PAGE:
Ogden • During a 20-minute meeting Friday with the Weber County Commission, Utah Sen. Mitt Romney offered few solutions for ending the ongoing government shutdown, placing that responsibility squarely on House Speaker Nancy Pelosi and President Donald Trump.

He recently joined a bipartisan group of Republican and Democratic senators urging those leaders to support a three-week stopgap bill that would fully reopen the federal government pending further discussion on border wall funding, he said.

“And the White House and the speaker’s office came back and said nope,” he said. “It’s between us. Not you guys. It’s between the speaker and the president and you guys just keep your nose out of it.”

“Can’t you guys pass some legislation that changes that?” asked Commissioner Gage Froerer, whose county is one of the hardest hit in Utah by the federal furloughs.

“I’m overstating it, but that’s what I’m hearing from folks,” Romney replied. “I wasn’t there. But we did write a letter. We had 20 senators sign it — 10 Republicans, 10 Democrats. We said, ‘Look, we can work on this. We can work out an agreement together.’ And the answer came back, ‘No, we’re not willing to do that.’”

The Salt Lake Tribune was initially told that the meeting, which included all three commissioners and their staff, was closed to the public and news media. But a Tribune reporter was allowed in after opposing that move under the state’s Open and Public Meetings Act.

At the end of the discussion, Romney expressed displeasure that he hadn’t been informed a reporter was present.

During the sit-down, which the county said Romney had requested, the senator said he “came to listen.” And the commissioners took advantage of that opportunity to impart the human and economic impact of the shutdown on their county, where some 5,000 workers are employed by the federal government.

“There are so many federal workers here,” said Commissioner Jim Harvey. “It affects them within the walls of their home first. But then when they come to work, or they go spend after work, it’s affecting our core, our downtown, all the people that they do business with. How do they pay their rents? I mean, this is a crisis for those people in their homes.”

Across the state, a number of food pantries, entertainment providers, restaurants and other organizations have stepped in to offer free or discounted services to families hit by the shutdown.

In Ogden, businesses that rely on federal workers for customers have been struggling because of the shutdown as well. The Bickering Sisters restaurant across the street from the federal building, for example, put a sign up last week explaining it had cut back its hours because of lost business.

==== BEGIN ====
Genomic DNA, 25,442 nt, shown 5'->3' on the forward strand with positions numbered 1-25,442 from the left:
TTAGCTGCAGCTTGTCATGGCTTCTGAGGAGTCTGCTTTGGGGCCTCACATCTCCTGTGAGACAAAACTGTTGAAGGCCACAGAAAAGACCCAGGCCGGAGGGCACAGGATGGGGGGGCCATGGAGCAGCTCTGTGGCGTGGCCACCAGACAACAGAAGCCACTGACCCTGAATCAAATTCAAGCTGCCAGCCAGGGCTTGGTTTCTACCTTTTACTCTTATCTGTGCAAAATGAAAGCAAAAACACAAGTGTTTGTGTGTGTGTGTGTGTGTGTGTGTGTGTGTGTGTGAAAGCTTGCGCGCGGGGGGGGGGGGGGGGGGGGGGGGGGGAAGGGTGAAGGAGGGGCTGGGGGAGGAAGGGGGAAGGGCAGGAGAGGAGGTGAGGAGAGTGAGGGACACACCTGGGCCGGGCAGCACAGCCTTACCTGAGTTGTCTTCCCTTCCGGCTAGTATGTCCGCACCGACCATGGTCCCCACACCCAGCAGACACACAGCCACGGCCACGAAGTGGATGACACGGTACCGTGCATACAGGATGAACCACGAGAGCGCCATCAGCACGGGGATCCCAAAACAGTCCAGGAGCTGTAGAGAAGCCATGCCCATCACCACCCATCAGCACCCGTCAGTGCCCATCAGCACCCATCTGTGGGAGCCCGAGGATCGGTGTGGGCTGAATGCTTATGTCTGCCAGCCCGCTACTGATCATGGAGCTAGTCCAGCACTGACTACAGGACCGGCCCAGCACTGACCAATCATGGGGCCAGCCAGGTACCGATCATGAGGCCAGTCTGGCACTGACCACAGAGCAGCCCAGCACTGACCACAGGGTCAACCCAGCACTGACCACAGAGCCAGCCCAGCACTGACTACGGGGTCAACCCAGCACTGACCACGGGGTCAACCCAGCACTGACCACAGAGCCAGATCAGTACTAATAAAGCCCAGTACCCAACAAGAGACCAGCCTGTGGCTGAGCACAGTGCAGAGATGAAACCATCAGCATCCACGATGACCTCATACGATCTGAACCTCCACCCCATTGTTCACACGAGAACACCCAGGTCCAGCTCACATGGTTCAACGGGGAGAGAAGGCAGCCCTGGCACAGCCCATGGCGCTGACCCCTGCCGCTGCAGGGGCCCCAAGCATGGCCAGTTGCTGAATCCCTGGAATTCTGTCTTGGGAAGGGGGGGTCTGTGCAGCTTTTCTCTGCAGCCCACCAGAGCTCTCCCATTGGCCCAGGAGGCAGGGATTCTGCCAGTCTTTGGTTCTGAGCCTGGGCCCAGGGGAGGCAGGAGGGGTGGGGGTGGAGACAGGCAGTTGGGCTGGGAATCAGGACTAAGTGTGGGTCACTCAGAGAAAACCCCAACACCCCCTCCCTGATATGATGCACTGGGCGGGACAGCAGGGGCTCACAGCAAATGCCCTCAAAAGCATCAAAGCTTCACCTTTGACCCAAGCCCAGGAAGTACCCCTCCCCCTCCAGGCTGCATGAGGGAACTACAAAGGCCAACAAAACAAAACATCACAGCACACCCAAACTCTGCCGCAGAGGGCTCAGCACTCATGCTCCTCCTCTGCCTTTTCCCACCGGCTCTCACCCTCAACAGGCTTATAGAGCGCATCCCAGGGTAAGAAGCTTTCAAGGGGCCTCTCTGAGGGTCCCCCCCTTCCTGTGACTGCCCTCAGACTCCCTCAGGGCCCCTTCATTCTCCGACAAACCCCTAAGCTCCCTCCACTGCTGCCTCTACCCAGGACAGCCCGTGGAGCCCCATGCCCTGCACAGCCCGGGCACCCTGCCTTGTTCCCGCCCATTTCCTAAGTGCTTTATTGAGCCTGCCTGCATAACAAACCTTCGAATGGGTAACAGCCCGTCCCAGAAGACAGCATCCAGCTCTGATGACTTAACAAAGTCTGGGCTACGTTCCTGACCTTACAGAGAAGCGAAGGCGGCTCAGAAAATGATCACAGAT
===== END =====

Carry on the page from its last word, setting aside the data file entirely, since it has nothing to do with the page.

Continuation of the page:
Leah Hogsten | The Salt Lake Tribune Businesses in Ogden are also suffering from the government shutdown. A sign on The Bickering Sisters restaurant across from the Federal Building in Ogden told customers that the eatery would be scaling back their hours of operation due to the lack of customers, Jan. 10, 2019.

“The federal employees, they’re told they’re going to get a check at the end of this,” Romney acknowledged. “They’re still suffering along the way and [wondering] how they’re going to pay for gas and food and rent, but small businesses don’t get backfilled and their employees don’t.”

There’s seems to be no end in sight for the government shutdown, which is now in its fourth week — the longest in modern U.S. history. Trump has remained steadfast in his demand for $5.7 billion to build a physical structure along the U.S.-Mexico border, while Pelosi of California and Senate Minority Leader Chuck Schumer of New York have refused to allocate any funding for the wall.

“I’ve never seen anything quite like this," Romney said. “I’ve been involved in the business world, where we made deals. And been involved in government, where Republicans and Democrats agreed or didn’t disagree, but we didn’t shut down the government when we disagreed. This is a very unusual thing."

In his comments to the media after the meeting, Romney expressed support for a fence as an immigration solution, citing national security and the humanitarian costs at the southern border. While he said both sides have blame in the shutdown, he said he sees a need for Pelosi to set aside partisan politics and to budge on funding for the wall.

“Speaker Pelosi, you and your fellow Democrats have voted for over 600 miles of border fence in the past; why won’t you vote for another few miles now?" Romney said. "I don’t understand the logic of their position. I really don’t.”

As both sides hold to their positions, Romney told the commissioners he’s heard talk the shutdown may ultimately end with Trump declaring a national emergency to reopen the government — a solution the Utah senator has opposed and which several scholars have said may be dubiously legal sans an overwhelming crisis affecting national security.

Whatever happens, he said, the Senate “will continue putting forth ideas and running them to the White House and running them to the speaker and saying, ‘Can we do this?’ ‘Will you get behind this?’ ‘Will you two move on these things?’ And we’ll keep on pushing that. And there’s always the possibility that you pass something with a vote that the president can’t veto but that’s … in this day and age, that’s unlikely.”

During their statements to the media after the meeting, the Weber commissioners praised Romney’s open dialogue and expressed support for the wall, though not for the way it’s been used to keep the government closed.

“We’re going to tell [our constituents] it was a good meeting, but we can’t tell them it was fruitful," Commissioner Scott Jenkins said. "You know how that goes. We want to believe it is and we do our very best here, but until this logjam is broke in Washington, D.C., there’s not much we can do.”